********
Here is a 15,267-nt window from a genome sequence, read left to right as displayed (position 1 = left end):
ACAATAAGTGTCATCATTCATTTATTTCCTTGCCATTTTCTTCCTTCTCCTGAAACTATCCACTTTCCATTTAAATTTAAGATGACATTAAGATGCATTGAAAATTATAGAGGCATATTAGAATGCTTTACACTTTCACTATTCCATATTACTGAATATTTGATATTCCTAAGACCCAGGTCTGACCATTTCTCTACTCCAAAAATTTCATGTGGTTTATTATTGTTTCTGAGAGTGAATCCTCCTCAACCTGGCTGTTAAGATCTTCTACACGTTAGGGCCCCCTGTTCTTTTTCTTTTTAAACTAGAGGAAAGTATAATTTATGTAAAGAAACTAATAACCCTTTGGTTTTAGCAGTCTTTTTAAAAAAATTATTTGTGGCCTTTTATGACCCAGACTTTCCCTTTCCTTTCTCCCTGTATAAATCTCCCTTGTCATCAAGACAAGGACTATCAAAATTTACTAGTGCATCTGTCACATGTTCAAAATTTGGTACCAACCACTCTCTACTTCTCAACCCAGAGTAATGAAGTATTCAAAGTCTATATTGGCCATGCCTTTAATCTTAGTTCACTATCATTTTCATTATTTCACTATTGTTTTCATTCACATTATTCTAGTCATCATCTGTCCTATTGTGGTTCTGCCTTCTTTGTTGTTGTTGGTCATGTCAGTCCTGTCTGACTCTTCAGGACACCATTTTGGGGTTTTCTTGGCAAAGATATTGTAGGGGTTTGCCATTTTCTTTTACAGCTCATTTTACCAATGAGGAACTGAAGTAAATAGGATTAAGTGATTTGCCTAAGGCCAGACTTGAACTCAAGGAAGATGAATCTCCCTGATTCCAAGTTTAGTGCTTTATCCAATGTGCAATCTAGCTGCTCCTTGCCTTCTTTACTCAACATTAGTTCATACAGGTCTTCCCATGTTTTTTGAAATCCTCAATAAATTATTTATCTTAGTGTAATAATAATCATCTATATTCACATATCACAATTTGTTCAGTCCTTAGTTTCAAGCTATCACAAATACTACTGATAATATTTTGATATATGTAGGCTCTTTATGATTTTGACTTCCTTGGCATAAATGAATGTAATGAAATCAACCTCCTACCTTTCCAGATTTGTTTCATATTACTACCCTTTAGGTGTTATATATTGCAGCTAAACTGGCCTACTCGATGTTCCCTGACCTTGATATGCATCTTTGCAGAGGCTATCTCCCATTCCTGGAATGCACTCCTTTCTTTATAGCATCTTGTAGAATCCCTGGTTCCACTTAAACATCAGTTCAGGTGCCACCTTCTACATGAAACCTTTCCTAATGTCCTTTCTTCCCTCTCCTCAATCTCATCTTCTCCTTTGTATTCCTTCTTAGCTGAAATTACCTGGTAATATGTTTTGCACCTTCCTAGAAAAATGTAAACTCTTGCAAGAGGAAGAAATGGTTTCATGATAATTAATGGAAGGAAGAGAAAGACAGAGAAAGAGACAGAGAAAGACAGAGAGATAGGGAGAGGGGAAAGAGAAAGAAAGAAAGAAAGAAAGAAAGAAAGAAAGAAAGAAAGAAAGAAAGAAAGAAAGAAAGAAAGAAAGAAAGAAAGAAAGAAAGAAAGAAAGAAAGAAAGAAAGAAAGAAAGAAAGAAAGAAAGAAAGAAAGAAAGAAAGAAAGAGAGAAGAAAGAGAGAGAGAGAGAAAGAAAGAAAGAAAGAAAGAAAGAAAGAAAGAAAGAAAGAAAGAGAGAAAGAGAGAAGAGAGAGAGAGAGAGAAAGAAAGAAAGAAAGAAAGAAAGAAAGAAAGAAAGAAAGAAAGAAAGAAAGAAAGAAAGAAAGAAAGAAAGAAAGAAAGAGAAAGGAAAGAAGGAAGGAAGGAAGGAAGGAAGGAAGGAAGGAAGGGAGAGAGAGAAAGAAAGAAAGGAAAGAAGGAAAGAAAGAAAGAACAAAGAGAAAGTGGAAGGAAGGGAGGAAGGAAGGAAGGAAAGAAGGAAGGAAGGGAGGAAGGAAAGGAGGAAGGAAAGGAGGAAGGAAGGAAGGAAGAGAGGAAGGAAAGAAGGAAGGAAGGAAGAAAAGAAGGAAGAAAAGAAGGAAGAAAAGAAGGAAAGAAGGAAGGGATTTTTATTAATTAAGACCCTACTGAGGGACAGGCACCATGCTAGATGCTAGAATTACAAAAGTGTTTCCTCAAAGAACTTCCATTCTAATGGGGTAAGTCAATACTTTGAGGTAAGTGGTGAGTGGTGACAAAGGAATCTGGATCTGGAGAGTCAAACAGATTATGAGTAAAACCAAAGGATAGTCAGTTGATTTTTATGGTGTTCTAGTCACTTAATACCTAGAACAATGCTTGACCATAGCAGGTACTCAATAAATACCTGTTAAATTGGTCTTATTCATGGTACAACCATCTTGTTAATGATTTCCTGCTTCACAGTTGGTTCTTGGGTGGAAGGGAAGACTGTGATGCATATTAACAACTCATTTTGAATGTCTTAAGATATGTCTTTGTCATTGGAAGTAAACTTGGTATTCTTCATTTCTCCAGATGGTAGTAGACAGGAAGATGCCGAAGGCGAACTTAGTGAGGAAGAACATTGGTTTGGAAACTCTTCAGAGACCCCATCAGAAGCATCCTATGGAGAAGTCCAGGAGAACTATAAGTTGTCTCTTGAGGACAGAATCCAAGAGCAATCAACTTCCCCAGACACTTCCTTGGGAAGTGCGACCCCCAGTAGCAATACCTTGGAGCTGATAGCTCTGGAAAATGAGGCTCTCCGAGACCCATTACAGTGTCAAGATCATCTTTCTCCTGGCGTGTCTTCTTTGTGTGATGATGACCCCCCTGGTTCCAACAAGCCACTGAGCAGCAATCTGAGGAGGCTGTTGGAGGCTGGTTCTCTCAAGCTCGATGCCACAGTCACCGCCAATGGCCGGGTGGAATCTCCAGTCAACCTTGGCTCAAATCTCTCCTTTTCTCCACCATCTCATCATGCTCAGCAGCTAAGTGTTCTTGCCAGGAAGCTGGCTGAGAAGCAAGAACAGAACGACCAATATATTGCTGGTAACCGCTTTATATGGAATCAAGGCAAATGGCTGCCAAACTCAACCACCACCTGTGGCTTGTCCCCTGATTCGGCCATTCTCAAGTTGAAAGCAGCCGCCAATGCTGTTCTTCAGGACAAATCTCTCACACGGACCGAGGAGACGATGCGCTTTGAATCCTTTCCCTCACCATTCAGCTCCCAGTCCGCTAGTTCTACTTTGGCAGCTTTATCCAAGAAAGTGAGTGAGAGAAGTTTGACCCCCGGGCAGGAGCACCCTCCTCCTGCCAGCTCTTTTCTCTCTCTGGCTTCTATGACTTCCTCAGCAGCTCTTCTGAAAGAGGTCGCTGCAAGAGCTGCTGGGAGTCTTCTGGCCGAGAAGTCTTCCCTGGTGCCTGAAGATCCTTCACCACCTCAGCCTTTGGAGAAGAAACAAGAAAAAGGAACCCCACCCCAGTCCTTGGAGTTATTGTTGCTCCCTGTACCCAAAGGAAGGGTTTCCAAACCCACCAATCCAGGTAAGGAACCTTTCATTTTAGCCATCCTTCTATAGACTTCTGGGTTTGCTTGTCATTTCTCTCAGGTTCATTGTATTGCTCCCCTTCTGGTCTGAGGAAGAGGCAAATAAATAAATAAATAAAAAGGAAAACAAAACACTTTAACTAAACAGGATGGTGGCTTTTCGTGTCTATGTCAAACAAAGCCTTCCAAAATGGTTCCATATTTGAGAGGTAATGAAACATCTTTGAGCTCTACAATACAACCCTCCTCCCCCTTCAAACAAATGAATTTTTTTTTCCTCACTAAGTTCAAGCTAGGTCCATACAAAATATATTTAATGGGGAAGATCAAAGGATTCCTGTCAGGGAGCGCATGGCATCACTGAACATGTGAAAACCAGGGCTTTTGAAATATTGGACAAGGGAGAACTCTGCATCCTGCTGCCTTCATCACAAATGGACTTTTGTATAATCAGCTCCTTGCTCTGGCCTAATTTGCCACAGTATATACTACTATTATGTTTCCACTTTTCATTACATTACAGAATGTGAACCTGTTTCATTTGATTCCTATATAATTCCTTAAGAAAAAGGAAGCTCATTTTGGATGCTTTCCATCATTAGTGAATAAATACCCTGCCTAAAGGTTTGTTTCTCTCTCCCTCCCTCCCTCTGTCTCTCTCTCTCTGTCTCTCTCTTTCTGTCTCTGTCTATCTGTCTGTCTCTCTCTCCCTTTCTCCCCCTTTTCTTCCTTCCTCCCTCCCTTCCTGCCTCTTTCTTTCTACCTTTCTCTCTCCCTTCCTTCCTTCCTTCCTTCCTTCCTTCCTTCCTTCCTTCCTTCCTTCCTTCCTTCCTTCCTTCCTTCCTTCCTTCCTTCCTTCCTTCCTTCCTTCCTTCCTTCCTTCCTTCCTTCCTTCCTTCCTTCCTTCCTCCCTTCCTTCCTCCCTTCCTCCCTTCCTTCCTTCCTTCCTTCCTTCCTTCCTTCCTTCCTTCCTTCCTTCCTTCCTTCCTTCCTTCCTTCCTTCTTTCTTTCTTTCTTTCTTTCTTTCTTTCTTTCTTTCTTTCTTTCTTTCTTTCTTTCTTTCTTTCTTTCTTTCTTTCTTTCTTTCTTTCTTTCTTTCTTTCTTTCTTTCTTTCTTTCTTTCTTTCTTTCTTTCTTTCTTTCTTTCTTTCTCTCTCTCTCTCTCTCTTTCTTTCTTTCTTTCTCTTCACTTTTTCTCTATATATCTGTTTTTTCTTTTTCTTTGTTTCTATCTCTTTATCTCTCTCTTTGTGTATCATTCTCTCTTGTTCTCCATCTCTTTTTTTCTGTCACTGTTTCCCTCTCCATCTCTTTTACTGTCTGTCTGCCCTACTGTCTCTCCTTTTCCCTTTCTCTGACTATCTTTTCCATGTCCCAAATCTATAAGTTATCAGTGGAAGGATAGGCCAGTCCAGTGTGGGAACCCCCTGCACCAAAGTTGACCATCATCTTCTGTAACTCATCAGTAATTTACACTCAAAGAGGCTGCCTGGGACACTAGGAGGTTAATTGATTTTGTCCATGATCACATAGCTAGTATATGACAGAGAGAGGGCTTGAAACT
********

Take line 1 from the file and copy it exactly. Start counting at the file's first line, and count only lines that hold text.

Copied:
Here is a 15,267-nt window from a genome sequence, read left to right as displayed (position 1 = left end):